Blade Runner 2049 had a very tough legacy to live up to as a sequel to a cult classic widely considered to be one of the greatest science fiction films of all time. Yet it surpassed all of my expectations and perhaps even surpassed the original Blade Runner. I don’t say that lightly: Blade Runner is easily one of my favorite movies. Its atmosphere and themes immediately drew me in the first time I watched it.
The Blade Runner films are both set in a dystopian Los Angeles where synthetic humans called replicants are bioengineered to serve as slaves to mankind. In Blade Runner, the main character is a type of cop known as a blade runner who hunts down rogue replicants. When it was originally released in 1982, the film polarized critics and underperformed in the box office. Its themes and visuals were praised, but its slow pacing was heavily criticized. However, it soon became a cult film due to not only its complex themes and visuals, but also because of the uncommon combination of noir and science fiction and its retrofitted vision of the future. It is now considered to be a leading example of neo noir films, influencing numerous movies, games, anime, and TV series. The sequel, Blade Runner 2049, is set 30 years later, where the main character is also a blade runner who discovers a secret that could lead to a possible war between replicants and humans.
Blade Runner 2049’s visuals are as stunning as the original’s. While the sequel continues with the iconic futuristic design of Blade Runner, 2049 utilizes imagery closely related with nature. K, the main character, explores a world with not only cluttered buildings but barren deserts, crashing waves, snow, and of course, rain, which was a key visual theme in the original movie. Furthermore, production designers tried to convey brutality throughout every scene. The cityscape often has a desaturated color palette that contrasts with the myriad neon signs and giant holograms. Orange dust, foggy composition, water, and light – each meant to convey a theme or emotion – are other distinctive looks throughout the movie. For example, the harsh rain and foggy composition shows both a degrading environment and accentuates the loneliness and brutality of the city. The cinematographer Roger Deakins, noted for his work on The Shawshank Redemption, Skyfall, and Sicario, created a visually stunning world that doesn’t distract, but rather adds to the film’s emotional journey. What’s even more amazing is that the film only used four green screens for the entire production, and most of the film was done with scale models and miniatures – just like the original.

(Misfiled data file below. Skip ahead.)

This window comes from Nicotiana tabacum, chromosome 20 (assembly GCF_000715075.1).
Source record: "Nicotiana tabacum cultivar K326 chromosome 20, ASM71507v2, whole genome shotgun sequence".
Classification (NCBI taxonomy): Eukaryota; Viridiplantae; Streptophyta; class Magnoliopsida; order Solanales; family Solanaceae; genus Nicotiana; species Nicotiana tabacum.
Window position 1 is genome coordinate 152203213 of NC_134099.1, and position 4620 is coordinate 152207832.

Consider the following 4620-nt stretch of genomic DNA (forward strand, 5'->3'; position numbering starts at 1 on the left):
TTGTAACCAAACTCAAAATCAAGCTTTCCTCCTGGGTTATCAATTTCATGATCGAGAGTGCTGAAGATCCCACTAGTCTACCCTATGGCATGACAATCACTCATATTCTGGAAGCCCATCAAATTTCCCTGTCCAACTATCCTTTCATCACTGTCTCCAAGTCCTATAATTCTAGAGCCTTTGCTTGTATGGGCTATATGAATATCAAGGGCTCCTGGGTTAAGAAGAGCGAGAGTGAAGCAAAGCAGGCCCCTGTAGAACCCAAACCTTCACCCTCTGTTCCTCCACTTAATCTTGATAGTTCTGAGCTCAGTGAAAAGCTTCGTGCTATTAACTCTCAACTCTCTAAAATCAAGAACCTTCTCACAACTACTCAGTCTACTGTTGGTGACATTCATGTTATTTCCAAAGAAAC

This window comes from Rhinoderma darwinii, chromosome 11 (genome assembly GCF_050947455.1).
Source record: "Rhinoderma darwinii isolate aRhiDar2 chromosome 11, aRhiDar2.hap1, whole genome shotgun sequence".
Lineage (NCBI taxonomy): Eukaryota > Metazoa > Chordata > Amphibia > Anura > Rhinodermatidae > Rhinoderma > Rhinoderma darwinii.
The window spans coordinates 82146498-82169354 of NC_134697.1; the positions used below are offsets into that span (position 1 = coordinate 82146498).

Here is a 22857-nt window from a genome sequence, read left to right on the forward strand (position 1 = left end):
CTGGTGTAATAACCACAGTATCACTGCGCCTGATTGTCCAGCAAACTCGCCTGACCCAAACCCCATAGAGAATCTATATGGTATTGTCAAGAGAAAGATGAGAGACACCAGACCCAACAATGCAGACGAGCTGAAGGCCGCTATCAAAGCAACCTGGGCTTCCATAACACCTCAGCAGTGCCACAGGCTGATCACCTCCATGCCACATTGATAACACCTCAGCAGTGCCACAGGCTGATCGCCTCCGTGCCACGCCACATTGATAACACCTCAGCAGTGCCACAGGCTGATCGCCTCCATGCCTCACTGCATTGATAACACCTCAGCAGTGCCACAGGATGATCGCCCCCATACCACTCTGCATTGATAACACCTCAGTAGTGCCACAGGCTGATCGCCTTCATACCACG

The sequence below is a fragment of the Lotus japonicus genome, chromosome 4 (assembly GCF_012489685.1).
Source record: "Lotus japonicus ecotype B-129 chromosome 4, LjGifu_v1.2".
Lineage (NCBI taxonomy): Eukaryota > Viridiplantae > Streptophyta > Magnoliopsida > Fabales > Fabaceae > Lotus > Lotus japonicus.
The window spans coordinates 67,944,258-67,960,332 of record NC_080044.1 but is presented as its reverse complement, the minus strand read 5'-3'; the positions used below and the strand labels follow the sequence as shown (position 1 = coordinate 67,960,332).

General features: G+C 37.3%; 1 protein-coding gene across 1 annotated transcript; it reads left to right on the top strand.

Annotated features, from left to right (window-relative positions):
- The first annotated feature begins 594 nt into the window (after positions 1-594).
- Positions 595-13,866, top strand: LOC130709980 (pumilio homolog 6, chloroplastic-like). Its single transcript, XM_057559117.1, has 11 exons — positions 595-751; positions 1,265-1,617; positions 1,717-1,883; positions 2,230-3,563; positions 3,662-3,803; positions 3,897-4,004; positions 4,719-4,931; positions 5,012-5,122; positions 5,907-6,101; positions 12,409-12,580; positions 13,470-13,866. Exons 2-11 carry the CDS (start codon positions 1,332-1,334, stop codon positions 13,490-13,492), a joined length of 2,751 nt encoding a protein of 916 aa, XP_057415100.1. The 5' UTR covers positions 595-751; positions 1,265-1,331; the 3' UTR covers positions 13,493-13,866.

However, 2049 isn’t a film with only visuals to boast about: there is great character development and the entire cast captures the nuances of their character perfectly. Ryan Gosling, who plays K, is amazing as a blade runner discovering what it means to be human in a world where personal relationships barely exist. Gosling captures the vulnerability of his character extremely well and he plays a leading character that the audience can sympathize with and root for. Most of the movie’s themes rest upon his actions, and his struggle with understanding what constitutes as “real” in such an artificial world was delivered beautifully. While this film can be seen as a male-led film, as was the original, the female characters are far more developed and interesting. Each character has their own story to tell, and this film is able to show all of them with all of their complexities.
Blade Runner 2049 had every chance to be a cash grab that rehashed the old themes of the original, yet it turns out to be a beautiful film that expands the Blade Runner universe and explores new themes. Only time will tell if it becomes a classic like the original, but it is sure to be a film to be remembered.